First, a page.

2. Campbell AC, McElnay JC, Passmore CM. The excretion of ampicillin in breast milk and its effect on the suckling infant. Br J Clin Pharmacol. 1991;31:230p. Abstract.
3. Benyamini L, Merlob P, Stahl B et al. The safety of amoxicillin/clavulanic acid and cefuroxime during lactation. Ther Drug Monit. 2005;27:499-502. PMID: 16044108
4. Cherif F, El Aidli S, Kastalli S et al. Drug induced urticaria via breastfeeding. Fundam Clin Pharmacol. 2009;23 (Suppl. 1):203. Abstract.



Substance Identification:


Substance Name: Amoxicillin and Clavulanic Acid

CAS Registry Number: 79198-29-1

Drug Class:
Antiinfective Agents
Antibacterial Agents
Penicillins

Administrative Information:


LactMed Record Number:
12


Last Revision Date:
20100212

Disclaimer: Information presented in this database is not meant as a substitute for professional judgment. You should consult your healthcare provider for breastfeeding advice related to your particular situation. The U.S. government does not warrant or assume any liability or responsibility for the accuracy or completeness of the information on this Site.

Minnie - posted on 02/05/2011

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Dilaudid:

Hydromorphone
CASRN: 466-99-9
For other data, click on the Table of Contents


Drug Levels and Effects:


Summary of Use during Lactation:
Limited data indicate that hydromorphone is excreted into breastmilk in small amounts. Maternal use of maximum doses of oral narcotics can cause infant drowsiness. Newborn infants seem to be particularly sensitive to the effects of even small dosages of narcotic analgesics, particularly in the first week of life. Once the mother's milk comes in, it is best to limit maternal intake of oral hydromorphone and to supplement analgesia with a nonnarcotic analgesic if necessary. If the baby shows signs of increased sleepiness (more than usual), difficulty breastfeeding, breathing difficulties, or limpness, a physician should be contacted immediately.


Drug Levels:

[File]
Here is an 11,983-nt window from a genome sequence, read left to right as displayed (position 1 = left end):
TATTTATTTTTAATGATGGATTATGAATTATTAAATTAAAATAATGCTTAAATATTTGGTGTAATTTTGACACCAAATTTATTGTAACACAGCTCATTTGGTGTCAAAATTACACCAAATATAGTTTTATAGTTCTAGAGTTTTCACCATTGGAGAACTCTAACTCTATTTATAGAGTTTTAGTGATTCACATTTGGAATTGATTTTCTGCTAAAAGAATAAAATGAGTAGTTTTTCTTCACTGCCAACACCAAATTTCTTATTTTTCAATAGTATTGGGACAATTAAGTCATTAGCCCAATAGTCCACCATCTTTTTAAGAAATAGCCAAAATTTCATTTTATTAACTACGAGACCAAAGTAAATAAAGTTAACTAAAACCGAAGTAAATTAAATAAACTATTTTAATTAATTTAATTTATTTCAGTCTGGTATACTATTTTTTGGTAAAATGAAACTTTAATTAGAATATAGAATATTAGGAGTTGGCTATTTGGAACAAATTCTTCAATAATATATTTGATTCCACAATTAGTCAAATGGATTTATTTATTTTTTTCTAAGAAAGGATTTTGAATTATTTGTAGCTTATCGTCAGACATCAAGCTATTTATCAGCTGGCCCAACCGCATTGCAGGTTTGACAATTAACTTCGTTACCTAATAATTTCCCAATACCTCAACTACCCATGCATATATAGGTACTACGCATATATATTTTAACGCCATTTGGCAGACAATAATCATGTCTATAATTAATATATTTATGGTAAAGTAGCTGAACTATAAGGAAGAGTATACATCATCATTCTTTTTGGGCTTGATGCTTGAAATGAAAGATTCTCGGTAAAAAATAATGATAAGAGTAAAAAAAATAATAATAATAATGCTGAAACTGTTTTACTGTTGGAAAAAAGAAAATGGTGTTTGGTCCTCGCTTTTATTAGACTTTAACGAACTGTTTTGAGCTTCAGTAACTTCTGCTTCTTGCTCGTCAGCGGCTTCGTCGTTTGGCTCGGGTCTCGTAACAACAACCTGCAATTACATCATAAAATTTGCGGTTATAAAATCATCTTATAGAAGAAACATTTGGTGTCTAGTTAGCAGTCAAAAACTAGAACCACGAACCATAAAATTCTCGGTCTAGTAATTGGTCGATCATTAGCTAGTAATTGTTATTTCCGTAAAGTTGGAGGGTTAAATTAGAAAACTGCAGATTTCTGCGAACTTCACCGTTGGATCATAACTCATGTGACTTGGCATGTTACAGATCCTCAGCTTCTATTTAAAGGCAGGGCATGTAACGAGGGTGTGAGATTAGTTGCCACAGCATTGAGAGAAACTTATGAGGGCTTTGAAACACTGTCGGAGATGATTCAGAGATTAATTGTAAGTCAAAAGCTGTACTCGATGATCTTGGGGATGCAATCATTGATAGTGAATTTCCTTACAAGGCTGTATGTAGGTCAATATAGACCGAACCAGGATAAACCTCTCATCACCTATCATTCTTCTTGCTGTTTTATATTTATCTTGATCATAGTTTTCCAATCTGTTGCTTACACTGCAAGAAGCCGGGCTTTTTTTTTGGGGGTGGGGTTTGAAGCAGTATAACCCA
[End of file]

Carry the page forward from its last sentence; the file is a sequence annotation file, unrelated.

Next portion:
In adults, hydromorphone has an oral bioavailability of 62% and is metabolized to inactive metabolites. While not commonly used in infants, an appropriate dose for this age group is 10 mcg/kg parenterally or 30 mcg/kg orally every 4 hours as needed.

Maternal Levels. Eight lactating women (time postpartum not given) were given a single 2 mg intranasal dose of hydromorphone. Milk was collected 7 times, beginning 2 hours after and ending 24 hours after the dose. Peak milk levels occurred 2 hours after the dose. The half-life of elimination from milk was 10.5 hours. The reported average milk level, over the 24 hour period after the single dose, was about 1 mcg/L. The authors calculated that an exclusively breastfed infant would receive 0.67% of the maternal weight-adjusted dosage.[1] Using the average milk level reported in this study, an exclusively breastfed infant would receive 0.15 mcg/kg daily from a single maternal 2 mg intranasal hydromorphone dose. Intranasal hydromorphone is not currently available in the U.S.

Infant Levels. Relevant published information was not found as of the revision date.


Effects in Breastfed Infants:
Relevant published information was not found as of the revision date.


Possible Effects on Lactation:
Narcotics can increase serum prolactin.[2] However, the prolactin level in a mother with established lactation may not affect her ability to breastfeed.


Alternate Drugs to Consider:
Acetaminophen, Ibuprofen, Morphine


References:
1. Edwards JE, Rudy AC, Wermeling DP et al. Hydromorphone transfer into breast milk after intranasal administration. Pharmacotherapy. 2003;23:153-8. PMID: 12587803
2. Tolis G, Dent R, Guyda H. Opiates, prolactin, and the dopamine receptor. J Clin Endocrinol Metab. 1978;47:200-3. PMID: 263291



Substance Identification:


Substance Name: Hydromorphone

CAS Registry Number: 466-99-9

Drug Class:
Analgesics, Opioid
Narcotics
Antitussive Agents
Opiates

Administrative Information:


LactMed Record Number:
360


Last Revision Date:
20101207

Disclaimer: Information presented in this database is not meant as a substitute for professional judgment. You should consult your healthcare provider for breastfeeding advice related to your particular situation. The U.S. government does not warrant or assume any liability or responsibility for the accuracy or completeness of the information on this Site.

Becky - posted on 02/05/2011

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I don't know about the Augmentin (not sure what that is), but if you are not feeling super dopey from the Dilaudid, then it is okay to nurse. I had gall bladder surgery when Zach was 5 months old and asked a lactation doctor beforehand about anesthesia and pain killers. She said only very small amounts of pain killers are transmitted through your milk, so as long as you're not feeling really loopy, nursing is fine. I was on percoset for a day and nursed Zach as normal and it had no effect on him.